The construction and operations of buildings is responsible for 39% of energy-related global greenhouse gas emissions with nearly half due to heating, ventilation, and air conditioning (HVAC).
These numbers are even higher in densely built environments like New York and London where homes and workplaces make up an immense 70% and 78% of the cities’ total annual emissions, respectively.
Trane Technologies, an international manufacturer of HVACR solutions, believes that significant efficiency improvements in heating and cooling is the key element to carving a path to net zero and is calling for transformative decarbonisation efforts.
“As a company, and industry, we have an enormous opportunity to reduce emissions and energy usage by using our scale and position to lead”, said Dave Regnery, Trane Technologies’ Chair and CEO.
Trane Technologies has set a number of bold emission reduction targets by 2030, including the reduction of one gigaton of carbon emissions from their customers’ footprint, a transition to carbon neutral operations and sending zero waste to landfill. The company is among 47 companies to have had its carbon emission goals validated by the Science Based Targets Institute (SBTi) twice.
“As ambitious as these goals are I’m confident that we can reach them because we’re already accelerating progress through existing technologies like electrification, thermal storage, and connected solutions,” Regnery said.
At the Cop26 climate summit in Glasgow, UK, Trane Technologies proposed the scale up of system level energy efficiency technology in existing buildings and refrigerated transport solutions, as well as accelerating the electrification of comfort and process heating, like heat pumps.
Technology ready for scale
“Commercial buildings have traditionally relied on separate heating and cooling systems with an independent boiler and chiller; an inefficient process and carbon emissions contributor,” said Donny Simmons, president of Trane Commercial HVAC Americas.
“With inventive heat pump technology, we combine these two systems into one for simultaneous heating and cooling with heat recovery, offering a high-efficiency, fully electric system with the potential to be a zero-emissions solution when paired with renewable energy sources.”
These fully electric heat-pump systems recover and repurpose heat and are 350% more efficient than most gas boiler systems. Solutions exist for all building types – residential homes, multifamily dwellings and large commercial properties.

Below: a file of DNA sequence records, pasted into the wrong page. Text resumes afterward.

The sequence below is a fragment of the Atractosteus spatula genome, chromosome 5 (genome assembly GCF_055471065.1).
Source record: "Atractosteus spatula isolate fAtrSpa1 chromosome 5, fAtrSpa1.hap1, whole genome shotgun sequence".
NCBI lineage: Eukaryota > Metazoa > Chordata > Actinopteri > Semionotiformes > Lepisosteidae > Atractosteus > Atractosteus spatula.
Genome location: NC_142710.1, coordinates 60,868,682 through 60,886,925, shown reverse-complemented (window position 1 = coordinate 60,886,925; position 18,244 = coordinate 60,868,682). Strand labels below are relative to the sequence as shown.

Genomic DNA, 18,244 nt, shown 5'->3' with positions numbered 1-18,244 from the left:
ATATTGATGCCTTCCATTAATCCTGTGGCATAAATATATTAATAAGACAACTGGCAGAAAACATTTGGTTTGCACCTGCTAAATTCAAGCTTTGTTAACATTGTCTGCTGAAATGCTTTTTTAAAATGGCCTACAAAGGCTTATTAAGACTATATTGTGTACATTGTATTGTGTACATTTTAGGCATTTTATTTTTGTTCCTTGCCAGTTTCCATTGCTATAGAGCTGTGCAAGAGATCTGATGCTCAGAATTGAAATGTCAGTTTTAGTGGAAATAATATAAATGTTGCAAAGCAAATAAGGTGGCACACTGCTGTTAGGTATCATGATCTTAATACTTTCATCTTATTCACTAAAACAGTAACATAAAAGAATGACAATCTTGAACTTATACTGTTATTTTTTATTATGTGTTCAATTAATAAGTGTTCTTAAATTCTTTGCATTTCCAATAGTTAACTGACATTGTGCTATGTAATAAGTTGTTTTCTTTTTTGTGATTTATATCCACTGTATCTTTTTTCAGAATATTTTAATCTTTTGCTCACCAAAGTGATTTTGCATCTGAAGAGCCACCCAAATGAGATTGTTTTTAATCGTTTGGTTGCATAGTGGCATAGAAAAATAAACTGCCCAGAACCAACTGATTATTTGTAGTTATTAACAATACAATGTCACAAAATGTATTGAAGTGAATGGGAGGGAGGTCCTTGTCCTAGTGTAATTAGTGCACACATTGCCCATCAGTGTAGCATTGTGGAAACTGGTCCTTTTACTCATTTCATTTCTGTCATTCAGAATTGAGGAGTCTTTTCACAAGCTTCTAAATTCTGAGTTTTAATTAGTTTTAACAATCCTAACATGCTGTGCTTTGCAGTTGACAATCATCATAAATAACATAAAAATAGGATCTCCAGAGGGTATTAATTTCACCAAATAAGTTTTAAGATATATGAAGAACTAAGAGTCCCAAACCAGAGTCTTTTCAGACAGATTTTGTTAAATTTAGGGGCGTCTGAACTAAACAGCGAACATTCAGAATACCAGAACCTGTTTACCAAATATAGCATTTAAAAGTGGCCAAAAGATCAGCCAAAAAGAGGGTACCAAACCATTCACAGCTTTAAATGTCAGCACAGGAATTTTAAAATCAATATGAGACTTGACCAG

In one example, Aalsmeer Energy Hub, south of Amsterdam, uses Trane heat pumps to capture and send waste heat from a data centre to a nearby school, plant nursery, and swimming pool to be reused as heating. Water then returns at a lower temperature to the data centre where it is used for cooling to repeat the process in a closed loop system. The system pumping the water is completely running off solar energy.
Additional decarbonisation technologies like thermal storage and connected controls offer improvements for highly efficient, smart buildings to keep people healthy and comfortable, while reducing energy use and emissions for customers.
New York City commercial landlord SL Green came to Trane to increase the energy efficiency and sustainability of its 11 Madison Avenue building in Manhattan. The company retrofitted the site with two centrifugal chillers and a thermal storage solution that produces 500,000 pounds of ice at night when electricity is cheaper and cleaner, to cool the building during the day.
The project has reduced tenant energy costs by 10%, annual energy and operating costs by $730,000, and annual carbon emissions by 634 metric tons – the equivalent of taking around 130 cars off the road.
Electrification of the cold chain can also contribute to the net-zero emissions goal, especially as more fleet operators adopt electric modes to transport goods.
To enable the transition to fully electric vehicles, Trane Technologies has committed to invest more than $100 million over the next three years to deliver an electric product in every segment of the refrigerated transport cold chain by 2023 in EMEA and 2025 in the Americas.
“We don’t have to wait for new innovations to start bending the curve on climate change,” said CEO Regnery.
“We can bend the curve now by adopting policies that encourage businesses and consumers to transition to sustainable technologies, collaborating closely with governments, industry, and NGOs to make these technologies affordable and accessible, and most importantly not waiting.”